The explorer, writer, archaeologist and adventurer Gertrude Bell worked tirelessly to unite Arab dynasties into modern Iraq. Alasdair Soussi introduces us to this pioneer on the 85th anniversary of her death.
Gertrude Bell: Midwife to a nation
"When death entered her low, rambling, exquisitely luxurious home in Bagdad [sic], Great Britain lost the most remarkable and certainly the most charming woman who has served the Empire in a century."
Such words, as expressed by Time magazine on July 26, 1926, in lamenting the death of Gertrude Bell, may have appeared grandiose, but for someone who spent most of her life breaking down barriers, it was, in truth, a tribute not without merit.
A slender woman with red hair and piercing green eyes, Bell, who died 85 years ago this week, possessed an intellect so fierce and a wanderlust so insatiable that, in the distinctly man's world of the early 20th century, she was a force who was hard to ignore. So when these two elements combined in the cut and thrust of Middle East realpolitik, it was, perhaps, hardly surprising that this trailblazer, who engaged the region with a vigour comparable to the likes of her contemporary TE Lawrence - or "Lawrence of Arabia" - assumed the mantle of "uncrowned queen of Iraq" following her involvement in the country's troubled birth in the aftermath of the Great War.
Yet in the final analysis, any political success she enjoyed as Iraq's architect lay less in heralding the arrival of a new nation-state and more, by virtue of her extensive writings - letters home, diaries and so on - in documenting the grim realities of nation-building, which continue to resonate within the still fragile Middle East today.
Gertrude Margaret Lowthian Bell was born on July 14, 1868, in County Durham, north-east England, to a family of wealthy steel magnates. Her father, Sir Thomas Hugh Bell, was the son of Sir Isaac Lowthian Bell, who was a major patron of the Arts and Crafts movement and who was friends with Charles Darwin and Thomas Henry Huxley. In 1886, Bell won a place at Lady Margaret Hall, Oxford, where two years later she became the first woman to secure a first-class degree in modern history, though women were not entitled to receive official degrees until 1920.
In 1892 she travelled to Iran and published her first travel book, Persian Pictures. By the end of the 19th century she was scaling the Swiss Alps, surviving a blizzard and frostbite as she clung to a rope for 53 hours on the unclimbed north-east face of the Finsteraarhorn in 1902.
Having already taught herself Persian, Bell began learning Arabic in Jerusalem in 1897. In 1913, the self-taught archaeologist traversed the Arabian Peninsula where she braved the Nejd Desert and hostile Arabian tribes and journeyed to the town of Hail in north-central Saudi Arabia. By late 1915, Bell found herself in Cairo and employed by British military intelligence - the first woman officer to gain this distinction.
It was her appointment as a political officer in Basra in 1916, however, that would thrust her into the political and diplomatic limelight. There, in that ancient land of Mesopotamia, she would, for the next decade, win the hearts of Arab statesmen, found a national museum and have significant input into the design and constitution of the new Iraq, established under a British mandate in 1920 from the Ottoman provinces of Baghdad, Basra and Mosul. Yet when this fledgling state rose up that year in revolt, Bell described events that could easily have come from the dispatches of a beleaguered western diplomat in the aftermath of the 2003 invasion of Iraq:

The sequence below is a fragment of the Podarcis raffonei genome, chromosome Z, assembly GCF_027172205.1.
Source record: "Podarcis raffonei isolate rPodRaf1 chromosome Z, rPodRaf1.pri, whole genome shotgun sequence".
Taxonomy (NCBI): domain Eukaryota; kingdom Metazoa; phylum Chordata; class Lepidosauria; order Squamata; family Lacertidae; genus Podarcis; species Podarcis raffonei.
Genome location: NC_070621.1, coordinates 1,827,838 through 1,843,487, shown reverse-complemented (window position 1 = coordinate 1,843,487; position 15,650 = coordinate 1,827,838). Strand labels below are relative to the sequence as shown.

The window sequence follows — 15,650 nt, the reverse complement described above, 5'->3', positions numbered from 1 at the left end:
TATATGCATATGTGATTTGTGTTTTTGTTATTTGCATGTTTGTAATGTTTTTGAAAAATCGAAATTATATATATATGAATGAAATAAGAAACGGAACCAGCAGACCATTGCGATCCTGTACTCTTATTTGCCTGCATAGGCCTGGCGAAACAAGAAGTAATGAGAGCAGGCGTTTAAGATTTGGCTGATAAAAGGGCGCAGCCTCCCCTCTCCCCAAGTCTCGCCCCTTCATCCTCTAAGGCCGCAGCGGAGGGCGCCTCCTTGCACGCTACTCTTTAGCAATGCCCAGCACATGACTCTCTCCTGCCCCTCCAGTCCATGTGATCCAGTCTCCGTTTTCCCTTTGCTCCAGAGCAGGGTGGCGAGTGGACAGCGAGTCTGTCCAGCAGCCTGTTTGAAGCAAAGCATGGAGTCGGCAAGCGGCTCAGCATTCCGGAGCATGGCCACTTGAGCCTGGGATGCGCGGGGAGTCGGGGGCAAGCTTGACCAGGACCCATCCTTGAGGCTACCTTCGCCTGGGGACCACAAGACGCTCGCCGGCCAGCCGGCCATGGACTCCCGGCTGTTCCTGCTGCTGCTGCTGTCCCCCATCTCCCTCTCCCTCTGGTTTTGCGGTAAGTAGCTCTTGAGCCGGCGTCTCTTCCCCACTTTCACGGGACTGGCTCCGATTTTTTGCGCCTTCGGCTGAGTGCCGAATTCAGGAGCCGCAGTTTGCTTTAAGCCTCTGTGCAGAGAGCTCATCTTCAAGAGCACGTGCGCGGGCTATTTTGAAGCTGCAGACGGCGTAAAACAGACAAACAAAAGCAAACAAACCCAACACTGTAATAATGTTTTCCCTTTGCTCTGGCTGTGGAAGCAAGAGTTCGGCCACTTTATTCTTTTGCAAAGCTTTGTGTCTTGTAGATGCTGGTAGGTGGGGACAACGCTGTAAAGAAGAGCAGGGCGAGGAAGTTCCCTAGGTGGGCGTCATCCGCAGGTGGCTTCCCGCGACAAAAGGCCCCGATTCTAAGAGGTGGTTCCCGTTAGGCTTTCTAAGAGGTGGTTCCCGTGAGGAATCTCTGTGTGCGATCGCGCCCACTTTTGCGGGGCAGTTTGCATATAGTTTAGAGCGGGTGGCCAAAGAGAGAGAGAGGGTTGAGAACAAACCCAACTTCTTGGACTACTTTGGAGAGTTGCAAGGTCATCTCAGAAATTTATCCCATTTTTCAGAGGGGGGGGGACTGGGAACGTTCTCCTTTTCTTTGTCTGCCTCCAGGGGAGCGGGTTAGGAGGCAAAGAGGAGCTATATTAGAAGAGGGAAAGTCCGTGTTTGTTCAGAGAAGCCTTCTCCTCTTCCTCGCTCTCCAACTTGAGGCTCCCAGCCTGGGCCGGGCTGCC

Ÿ "There's no getting out of the conclusion that we have made an immense failure here. The system must have been far more at fault than anything that I or anyone else suspected. It will have to be fundamentally changed and what that may mean exactly I don't know."
Ÿ "We are largely suffering from circumstances over which we couldn't have had any control. The wild drive of discontented nationalism ... and of discontented Islam ... might have proved too much for us however far-seeing we had been; but that doesn't excuse us for having been blind."
For the delivery of a flawed Iraq, Bell is no less culpable than her colleagues. Her failings - "She was not a good judge of men or situations", Lawrence observed - are not without foundation. But the fact that her writings rarely glossed over the unpalatable truths of being an occupying power - "It's difficult to be burning villages at one end of the country by means of a British army and assuring people at the other end that we really have handed over responsibility to native ministers" - is to her enormous credit.
Bell died of an overdose of sleeping pills on July 12, 1926, and was buried in Baghdad. But, as Rory Stewart, a former British governor of an Iraqi province, observed in The New York Review of Books in 2007, her legacy in Iraq remains a salient one:
"If Bell is a heroine, it is not as a visionary but as a witness to the absurdity and horror of building nations for peoples with other loyalties, models and priorities."